Contrary to popular belief, early retirement is relatively common. According to a Transamerica survey, 56% of retirees said they retired earlier than planned. (Early retirement is defined as age 55 or younger.)
However, few retirees said they retired ahead of schedule because they had the financial means to do so. Instead, it was often the result of job loss, health issues or the need to become a caregiver for a family member. Only 11% said they saved enough money to retire early.
Regardless of the reason, early retirement comes with a different set of considerations than if you were to retire at a typical age in your 60s. For AT&T employees, it’s a matter of how an early retirement may affect your AT&T benefits. From your pension to your insurance coverage, you have to plan differently.
Here are the most important things to consider if you’re thinking of an early retirement from AT&T.
You are eligible for a vested pension benefit after five years of service, but your benefit will be negatively affected if you do not reach the age and service breakpoints (known as the Modified Rule of 75) for your employment position. Additionally, you may receive a reduced pension benefit if you take your benefit prior to age 55, unless you are a union employee with 30 or more years of service.
Learn more about AT&T’s Modified Rule of 75 in our blog: How the Number 75 Affects Your AT&T Retirement Benefits.
Your pension benefit is calculated based on three factors: (1) years of service, (2) pension band (for union employees only) and (3) income level. The higher each of these factors, the greater your pension benefit. Therefore, retiring early could mean missing out on a higher breakpoint and then receiving a smaller pension.
Further, a smaller pension amount would mean a smaller survivor benefit, should you choose a joint life annuity monthly pension option.
If you retire from AT&T in the year in which you turn age 55 or older, you can withdraw funds from your 401(k) without having to pay an early withdrawal penalty (10%) to the IRS. Should you retire prior to the year in which you turn age 55, you must wait until age 59 ½ to make penalty-free withdrawals.
That means you can’t retire at age 54 expecting to just wait a year to start withdrawing funds without penalties. If you’re able to retire at age 54, it might make sense to simply wait until the year you reach age 55. This way you gain full access to your 401(k) money and can take withdrawals that are not subject to an early withdrawal penalty tax.
If you roll over your AT&T 401(k) account to an IRA, the age 55 provision does not apply. You must wait until age 59 ½ to withdraw funds from a traditional IRA without early withdrawal penalties.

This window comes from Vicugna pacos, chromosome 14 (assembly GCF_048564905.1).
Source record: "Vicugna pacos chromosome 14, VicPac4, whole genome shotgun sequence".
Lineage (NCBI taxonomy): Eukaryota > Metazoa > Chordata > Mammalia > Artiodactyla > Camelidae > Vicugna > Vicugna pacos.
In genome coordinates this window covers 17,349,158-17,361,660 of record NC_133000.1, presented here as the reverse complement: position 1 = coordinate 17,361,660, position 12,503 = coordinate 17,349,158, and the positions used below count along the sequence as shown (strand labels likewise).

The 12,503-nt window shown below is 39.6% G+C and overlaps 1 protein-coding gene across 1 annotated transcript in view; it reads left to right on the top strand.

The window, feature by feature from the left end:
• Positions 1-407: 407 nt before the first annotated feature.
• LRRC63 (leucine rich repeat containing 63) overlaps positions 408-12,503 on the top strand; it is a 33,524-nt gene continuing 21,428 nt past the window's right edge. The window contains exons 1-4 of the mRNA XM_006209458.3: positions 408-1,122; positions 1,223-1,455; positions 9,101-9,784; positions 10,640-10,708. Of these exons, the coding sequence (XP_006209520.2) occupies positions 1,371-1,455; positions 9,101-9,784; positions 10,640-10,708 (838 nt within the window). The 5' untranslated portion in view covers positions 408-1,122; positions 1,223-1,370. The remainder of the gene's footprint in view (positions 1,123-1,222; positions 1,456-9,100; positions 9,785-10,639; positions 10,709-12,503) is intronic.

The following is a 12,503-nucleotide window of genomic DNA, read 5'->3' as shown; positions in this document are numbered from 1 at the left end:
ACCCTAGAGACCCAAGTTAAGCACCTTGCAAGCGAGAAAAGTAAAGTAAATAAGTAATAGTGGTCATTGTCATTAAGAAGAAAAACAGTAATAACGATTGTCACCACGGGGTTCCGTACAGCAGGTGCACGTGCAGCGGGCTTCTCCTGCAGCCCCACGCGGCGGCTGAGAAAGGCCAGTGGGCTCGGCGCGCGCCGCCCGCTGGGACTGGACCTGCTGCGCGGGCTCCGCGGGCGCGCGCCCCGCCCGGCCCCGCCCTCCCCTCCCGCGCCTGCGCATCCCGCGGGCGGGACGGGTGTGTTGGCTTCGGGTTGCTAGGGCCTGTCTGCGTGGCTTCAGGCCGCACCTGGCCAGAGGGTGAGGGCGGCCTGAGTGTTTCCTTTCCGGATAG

Another thing worth mentioning is that before you decide to retire, it’s imperative that you’re confident you have enough saved in your 401(k) to help meet your retirement needs. If not, then you may want to work a little longer, if you can, to save more and give your funds more time to potentially grow.
Though not an AT&T benefit, it’s important to discuss Social Security, as it is likely to be one of your primary sources of income in retirement. Should you retire in your early or mid-50s, you would have to wait many years before you could start receiving Social Security benefits.
The earliest you can claim Social Security is age 62. However, your benefit is permanently reduced for each month taken before your full retirement age (typically age 66 or 67).
Could you rely on other sources of income until then? Would retiring early mean drawing down your retirement savings too much until you can file for Social Security?
Similarly, you are not eligible for Medicare until you turn age 65. Fortunately, you have some pre-Medicare coverage options through AT&T.
One of the biggest expenses for most people in retirement is health care. Taking the time to review your options can help you plan accordingly and avoid large out-of-pocket costs that could derail your retirement.
Employees who satisfy the Modified Rule of 75 may be eligible for retiree medical, dental, vision and life insurance benefits. Plans available to you will depend on your service date, retirement date and/or other factors. This emphasizes the importance of accruing enough years of service to comply with the rule.
At retirement, you have the ability to keep your plan but the cost to you may increase. You can instead switch to a different plan during a special enrollment window. At the end of each year, you will have the opportunity to change plans during general open enrollment.
Again, if you meet the Modified Rule of 75, you are eligible for a basic life insurance benefit after retirement. As a retiree, the amount of your basic life insurance benefit depends on your age, employment classification and compensation. A supplemental life insurance plan may also be available to you in retirement.
Most people would choose to retire sooner rather than later. Hopefully, you are fortunate to do so on your own terms. Before you sign that resignation letter, however, make sure you understand the impact early retirement has on your personal AT&T benefits. A financial adviser can help you. But, if you’ve got the financial means and financial planning stages covered, then what are you waiting for?